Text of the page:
School mural showed way to heal divisions


Terri Griffin

Sunday, September 10, 2017

So let me get this right: at the Camden County High School, the principal has removed a piece of artwork depicting Abraham Lincoln, president of the United States, and Jefferson Davis, president of the seceded Southern states, standing together in an artwork created by students from the northern state of Pennsylvania and students from the southern state of North Carolina in order to be proactive on the chance that there might be controversy or complaint from someone that has yet to materialize.

Am I the only person who sees the absurdity of this?

Knowing only what I read in the paper, it appears to me that this artwork is exactly what we need more of in this country: An image of two leaders of a divided country together, created by students simultaneously from two school districts representative of the north and south, creating and sharing pieces from each work and bringing the artwork together to symbolize a historical time that, like it or not, happened.

More importantly, the artwork at Camden High School was representative of what has to happen if a country wishes to heal itself and move forward after the heinous breach that took place during the Civil War.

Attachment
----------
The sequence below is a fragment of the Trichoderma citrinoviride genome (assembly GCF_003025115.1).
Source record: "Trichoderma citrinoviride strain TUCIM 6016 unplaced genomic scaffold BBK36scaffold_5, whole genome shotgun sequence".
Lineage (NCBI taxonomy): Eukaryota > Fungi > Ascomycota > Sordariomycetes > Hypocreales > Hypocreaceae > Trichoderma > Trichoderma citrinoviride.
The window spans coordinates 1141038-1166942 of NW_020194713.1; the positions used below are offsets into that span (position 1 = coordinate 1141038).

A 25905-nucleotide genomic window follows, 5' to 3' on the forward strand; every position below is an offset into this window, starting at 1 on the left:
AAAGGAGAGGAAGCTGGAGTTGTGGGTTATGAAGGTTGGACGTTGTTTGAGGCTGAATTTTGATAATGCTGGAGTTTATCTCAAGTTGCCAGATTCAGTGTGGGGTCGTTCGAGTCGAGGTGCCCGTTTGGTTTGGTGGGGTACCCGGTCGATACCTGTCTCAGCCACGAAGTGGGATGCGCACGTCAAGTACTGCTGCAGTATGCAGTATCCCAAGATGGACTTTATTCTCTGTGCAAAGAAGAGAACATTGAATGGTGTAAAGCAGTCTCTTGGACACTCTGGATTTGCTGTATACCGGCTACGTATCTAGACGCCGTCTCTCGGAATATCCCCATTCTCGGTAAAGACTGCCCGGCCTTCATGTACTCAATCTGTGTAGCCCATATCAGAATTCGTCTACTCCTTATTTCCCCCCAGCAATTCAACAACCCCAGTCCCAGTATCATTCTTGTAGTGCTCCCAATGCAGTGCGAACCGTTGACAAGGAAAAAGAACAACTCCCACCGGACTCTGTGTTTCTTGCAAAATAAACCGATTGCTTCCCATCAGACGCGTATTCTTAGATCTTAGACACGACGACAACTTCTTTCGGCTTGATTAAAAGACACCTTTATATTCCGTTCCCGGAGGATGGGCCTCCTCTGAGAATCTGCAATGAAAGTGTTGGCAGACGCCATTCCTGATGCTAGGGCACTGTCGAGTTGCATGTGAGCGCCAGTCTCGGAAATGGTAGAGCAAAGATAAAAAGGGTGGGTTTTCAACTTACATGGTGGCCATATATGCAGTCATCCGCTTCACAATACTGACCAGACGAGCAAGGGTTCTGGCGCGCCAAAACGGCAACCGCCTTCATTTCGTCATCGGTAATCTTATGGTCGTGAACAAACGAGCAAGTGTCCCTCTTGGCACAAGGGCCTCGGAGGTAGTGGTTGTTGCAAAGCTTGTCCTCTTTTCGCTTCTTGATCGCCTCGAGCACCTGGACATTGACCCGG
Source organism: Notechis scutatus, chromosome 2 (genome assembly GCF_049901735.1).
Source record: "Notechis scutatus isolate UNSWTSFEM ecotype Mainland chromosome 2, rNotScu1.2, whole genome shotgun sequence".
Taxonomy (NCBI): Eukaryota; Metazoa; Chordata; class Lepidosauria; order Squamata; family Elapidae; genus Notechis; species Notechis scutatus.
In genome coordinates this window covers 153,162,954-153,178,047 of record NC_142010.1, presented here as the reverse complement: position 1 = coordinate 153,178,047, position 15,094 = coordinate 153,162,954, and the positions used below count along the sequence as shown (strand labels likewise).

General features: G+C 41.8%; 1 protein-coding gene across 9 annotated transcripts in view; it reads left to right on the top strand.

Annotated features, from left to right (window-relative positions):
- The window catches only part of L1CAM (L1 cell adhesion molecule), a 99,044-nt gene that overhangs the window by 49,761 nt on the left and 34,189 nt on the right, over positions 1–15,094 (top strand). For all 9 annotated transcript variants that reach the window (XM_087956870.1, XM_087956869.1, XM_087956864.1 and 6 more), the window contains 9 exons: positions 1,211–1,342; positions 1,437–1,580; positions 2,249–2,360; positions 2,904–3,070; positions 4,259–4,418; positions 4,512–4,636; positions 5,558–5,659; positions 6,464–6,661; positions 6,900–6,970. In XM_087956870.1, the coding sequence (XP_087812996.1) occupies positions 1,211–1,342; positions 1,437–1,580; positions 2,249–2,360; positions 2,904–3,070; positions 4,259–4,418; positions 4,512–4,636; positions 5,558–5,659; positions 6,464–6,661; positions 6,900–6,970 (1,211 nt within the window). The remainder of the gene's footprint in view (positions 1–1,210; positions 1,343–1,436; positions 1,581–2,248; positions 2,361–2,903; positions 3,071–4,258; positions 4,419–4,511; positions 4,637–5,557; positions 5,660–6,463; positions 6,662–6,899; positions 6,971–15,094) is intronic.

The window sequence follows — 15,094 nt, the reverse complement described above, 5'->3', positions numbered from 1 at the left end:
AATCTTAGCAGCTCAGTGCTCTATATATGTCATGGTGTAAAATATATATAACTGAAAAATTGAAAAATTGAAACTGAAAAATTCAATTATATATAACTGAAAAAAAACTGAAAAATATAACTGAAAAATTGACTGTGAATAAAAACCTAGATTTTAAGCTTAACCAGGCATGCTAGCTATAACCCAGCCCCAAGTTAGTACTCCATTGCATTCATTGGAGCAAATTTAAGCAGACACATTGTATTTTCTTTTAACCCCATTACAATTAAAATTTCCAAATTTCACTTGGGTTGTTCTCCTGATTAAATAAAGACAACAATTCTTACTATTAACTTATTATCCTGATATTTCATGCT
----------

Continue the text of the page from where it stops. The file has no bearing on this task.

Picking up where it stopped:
I implore the school to put the artwork back up, because we need to be reminded, whether we are talking about our daily relationships, our economic or racial divides or our religious dissents, in our country or in the world as a whole, we must figure out how to come back together in a civilized manner, have a dialogue and work together if we are to heal those wounds that divide us.

Leadership is about setting aside the fears of controversy for the integrity and protection of the most basic free speech. We don't have to be proud of our history. But to try to hide it away, we risk repeating that which by its nature and ours we often are prone.

The artwork at Camden High School was us at a prouder moment. I can't think of a finer teaching opportunity to display our better selves and the positive capabilities of our youth who are our future. So bring it back and don't be afraid to have a conversation and invite parents and students, teachers and administrators to solve today's problems rather than hide them.

Terri Griffin
Elizabeth City